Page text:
The drama may be prolonged and could take its toll on one of the world's most successful currencies: the euro .
If this crisis happened 15 years ago, currencies of various countries in Europe would have depreciated and this would have mitigated some of the shock, Hendry said.
During the recent boom years, Europe was captured by private equity mania, small businesses were laden with debt, credit cards and consumer credit flourished. Now the debt must be paid and Hendry says it may take 10 years for this to be achieved.
A 10 percent to 15 percent contraction of the European economy is possible over the next 36 months and after that "we'll spend six years recouping to the GDP level of 2007," he predicted.
Without a flexible exchange rate, unemployment will surge, especially in the weaker euro zone members, the PIIGS as Hendry calls them – Portugal, Italy, Ireland, Greece and Spain – and these countries will break out of the single currency.
How Zero Rates Can Sting
The problem with massive easing is that once interest rates have hit zero there is nowhere they can go, analysts said. And rates at 0 percent can start to do damage.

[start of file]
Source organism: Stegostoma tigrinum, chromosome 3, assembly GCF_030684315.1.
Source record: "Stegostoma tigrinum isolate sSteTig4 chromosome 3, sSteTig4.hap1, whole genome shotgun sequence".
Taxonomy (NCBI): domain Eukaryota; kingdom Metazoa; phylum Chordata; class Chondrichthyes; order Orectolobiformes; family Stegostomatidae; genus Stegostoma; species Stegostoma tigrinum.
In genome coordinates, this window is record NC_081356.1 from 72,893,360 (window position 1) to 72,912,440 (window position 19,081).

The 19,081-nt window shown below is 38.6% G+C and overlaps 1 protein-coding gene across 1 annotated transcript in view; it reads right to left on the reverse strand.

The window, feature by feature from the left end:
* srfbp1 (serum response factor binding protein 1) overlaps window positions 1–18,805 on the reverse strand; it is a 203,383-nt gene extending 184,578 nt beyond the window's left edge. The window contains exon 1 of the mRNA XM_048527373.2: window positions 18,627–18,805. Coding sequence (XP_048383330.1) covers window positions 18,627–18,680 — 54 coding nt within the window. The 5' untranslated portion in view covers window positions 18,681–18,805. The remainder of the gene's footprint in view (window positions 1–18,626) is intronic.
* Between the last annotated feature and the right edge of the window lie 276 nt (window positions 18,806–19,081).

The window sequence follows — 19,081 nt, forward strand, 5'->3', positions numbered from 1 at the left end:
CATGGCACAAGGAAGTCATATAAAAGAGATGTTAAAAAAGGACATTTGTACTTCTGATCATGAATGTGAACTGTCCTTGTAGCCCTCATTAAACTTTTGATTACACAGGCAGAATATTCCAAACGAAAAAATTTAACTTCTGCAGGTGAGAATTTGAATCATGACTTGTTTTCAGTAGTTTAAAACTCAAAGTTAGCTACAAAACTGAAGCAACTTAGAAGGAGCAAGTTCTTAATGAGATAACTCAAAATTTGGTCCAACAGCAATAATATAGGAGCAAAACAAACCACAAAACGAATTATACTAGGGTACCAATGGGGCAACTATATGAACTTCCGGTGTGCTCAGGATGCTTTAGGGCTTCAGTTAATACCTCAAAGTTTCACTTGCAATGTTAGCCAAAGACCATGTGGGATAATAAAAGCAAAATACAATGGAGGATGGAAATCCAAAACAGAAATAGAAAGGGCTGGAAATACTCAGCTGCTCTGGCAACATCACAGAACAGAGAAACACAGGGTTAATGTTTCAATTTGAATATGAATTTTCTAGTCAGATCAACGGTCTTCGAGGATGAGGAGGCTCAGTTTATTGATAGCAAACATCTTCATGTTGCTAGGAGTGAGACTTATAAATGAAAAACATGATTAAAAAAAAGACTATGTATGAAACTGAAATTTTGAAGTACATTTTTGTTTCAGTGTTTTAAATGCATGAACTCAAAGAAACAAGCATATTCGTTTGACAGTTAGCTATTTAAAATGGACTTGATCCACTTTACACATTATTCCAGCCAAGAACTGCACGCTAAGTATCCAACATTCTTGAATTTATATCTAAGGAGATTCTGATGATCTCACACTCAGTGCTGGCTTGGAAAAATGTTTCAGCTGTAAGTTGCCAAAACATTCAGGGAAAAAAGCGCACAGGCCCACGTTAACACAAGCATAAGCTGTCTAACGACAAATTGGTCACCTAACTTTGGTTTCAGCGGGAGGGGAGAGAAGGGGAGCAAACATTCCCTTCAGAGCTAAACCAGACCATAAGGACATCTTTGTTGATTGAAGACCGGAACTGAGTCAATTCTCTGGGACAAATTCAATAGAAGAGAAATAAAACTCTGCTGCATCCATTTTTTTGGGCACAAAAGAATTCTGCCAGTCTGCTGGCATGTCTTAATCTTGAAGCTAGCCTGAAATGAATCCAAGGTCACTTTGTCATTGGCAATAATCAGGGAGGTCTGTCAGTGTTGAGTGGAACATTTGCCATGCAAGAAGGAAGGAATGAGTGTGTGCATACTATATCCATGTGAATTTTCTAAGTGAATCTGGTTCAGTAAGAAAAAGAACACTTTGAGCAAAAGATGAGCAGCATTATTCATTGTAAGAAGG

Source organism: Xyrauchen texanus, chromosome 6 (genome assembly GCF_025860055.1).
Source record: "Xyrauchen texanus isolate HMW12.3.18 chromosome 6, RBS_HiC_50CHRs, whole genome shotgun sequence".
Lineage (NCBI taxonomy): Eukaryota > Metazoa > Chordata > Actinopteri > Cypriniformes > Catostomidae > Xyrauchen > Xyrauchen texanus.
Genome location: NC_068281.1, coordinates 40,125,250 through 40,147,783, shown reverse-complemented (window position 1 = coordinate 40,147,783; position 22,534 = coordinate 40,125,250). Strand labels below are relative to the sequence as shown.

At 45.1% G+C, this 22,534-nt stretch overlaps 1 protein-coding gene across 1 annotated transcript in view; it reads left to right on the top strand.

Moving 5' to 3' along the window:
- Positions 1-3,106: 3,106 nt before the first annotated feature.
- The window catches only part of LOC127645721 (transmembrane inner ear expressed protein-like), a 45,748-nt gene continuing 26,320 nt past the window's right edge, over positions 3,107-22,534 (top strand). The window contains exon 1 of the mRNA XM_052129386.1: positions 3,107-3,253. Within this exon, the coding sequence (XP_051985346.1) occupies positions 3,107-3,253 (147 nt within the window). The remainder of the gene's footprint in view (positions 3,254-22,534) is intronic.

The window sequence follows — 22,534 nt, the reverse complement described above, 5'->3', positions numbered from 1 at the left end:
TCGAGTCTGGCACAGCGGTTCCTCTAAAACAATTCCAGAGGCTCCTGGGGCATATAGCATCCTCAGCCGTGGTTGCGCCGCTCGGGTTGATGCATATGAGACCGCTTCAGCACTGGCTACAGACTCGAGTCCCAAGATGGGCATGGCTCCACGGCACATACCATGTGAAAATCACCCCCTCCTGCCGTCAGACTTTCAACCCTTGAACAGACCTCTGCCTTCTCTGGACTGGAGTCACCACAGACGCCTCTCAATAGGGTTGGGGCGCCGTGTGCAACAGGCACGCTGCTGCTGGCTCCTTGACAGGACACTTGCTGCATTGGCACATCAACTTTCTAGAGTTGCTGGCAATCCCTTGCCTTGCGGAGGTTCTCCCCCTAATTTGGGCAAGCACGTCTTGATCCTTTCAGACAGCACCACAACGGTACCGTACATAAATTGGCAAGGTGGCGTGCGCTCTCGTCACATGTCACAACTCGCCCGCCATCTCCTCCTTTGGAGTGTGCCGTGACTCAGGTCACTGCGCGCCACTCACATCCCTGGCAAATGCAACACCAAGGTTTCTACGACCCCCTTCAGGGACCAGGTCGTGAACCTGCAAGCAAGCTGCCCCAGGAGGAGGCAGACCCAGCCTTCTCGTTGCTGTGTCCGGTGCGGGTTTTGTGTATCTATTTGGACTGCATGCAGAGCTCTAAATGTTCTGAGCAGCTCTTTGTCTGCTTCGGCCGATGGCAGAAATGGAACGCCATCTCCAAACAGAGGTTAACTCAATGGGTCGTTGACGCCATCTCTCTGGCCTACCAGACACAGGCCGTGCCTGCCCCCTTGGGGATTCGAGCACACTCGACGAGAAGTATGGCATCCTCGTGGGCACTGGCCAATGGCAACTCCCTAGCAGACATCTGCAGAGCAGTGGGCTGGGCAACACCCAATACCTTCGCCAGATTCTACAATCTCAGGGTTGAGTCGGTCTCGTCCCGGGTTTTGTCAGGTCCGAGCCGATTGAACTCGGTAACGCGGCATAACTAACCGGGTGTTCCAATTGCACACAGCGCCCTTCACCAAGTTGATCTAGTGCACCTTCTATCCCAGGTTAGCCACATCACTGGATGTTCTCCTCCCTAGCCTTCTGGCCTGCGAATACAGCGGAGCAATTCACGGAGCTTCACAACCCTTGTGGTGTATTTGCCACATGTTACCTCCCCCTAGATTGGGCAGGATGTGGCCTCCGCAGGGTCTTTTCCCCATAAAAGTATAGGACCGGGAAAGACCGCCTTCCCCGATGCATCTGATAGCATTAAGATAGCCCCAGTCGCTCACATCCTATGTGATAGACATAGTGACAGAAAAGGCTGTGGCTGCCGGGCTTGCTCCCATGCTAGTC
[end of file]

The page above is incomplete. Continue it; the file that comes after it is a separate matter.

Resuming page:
Rates below 0.5 percent in the U.S. could generate losses at money market mutual funds, which charge a fixed management fee, Paul Ashworth, an analyst with Capital Economics, wrote in a research note.
In turn, outflows from these funds would have a knock-on effect on already battered credit markets, as money market funds have over $3 trillion under management and a third of that is invested in commercial paper and corporate bonds.
Redemptions will mean funds will dump these assets and forced selling could push up borrowing costs for businesses, choking them even further, Ashworth wrote.
In the UK, rates at zero may mean that savers will not feel any incentive to keep cash in long-term deposits, making it harder for banks to meet their regulatory liquidity ratios, economists from Investec said.
"What is currently more important than the price of money is the quantity of money," Investec's Philip Shaw wrote, adding that UK rates may get close to zero by the spring.
The Fed has already moved on from using interest rates as a monetary policy tool and the next fed funds target rate after the Dec. 16 meeting is "almost academic," ING economist Rob Carnell said.
The Fed's balance sheet has expanded to more than $2 trillion, made up of collateral received in exchange for liquidity provision, or loans of Treasurys.
"In our view, this is, for want of an alternative description, 'printing money'," Carnell wrote in his research. "And our assumption is that there is more of this to come."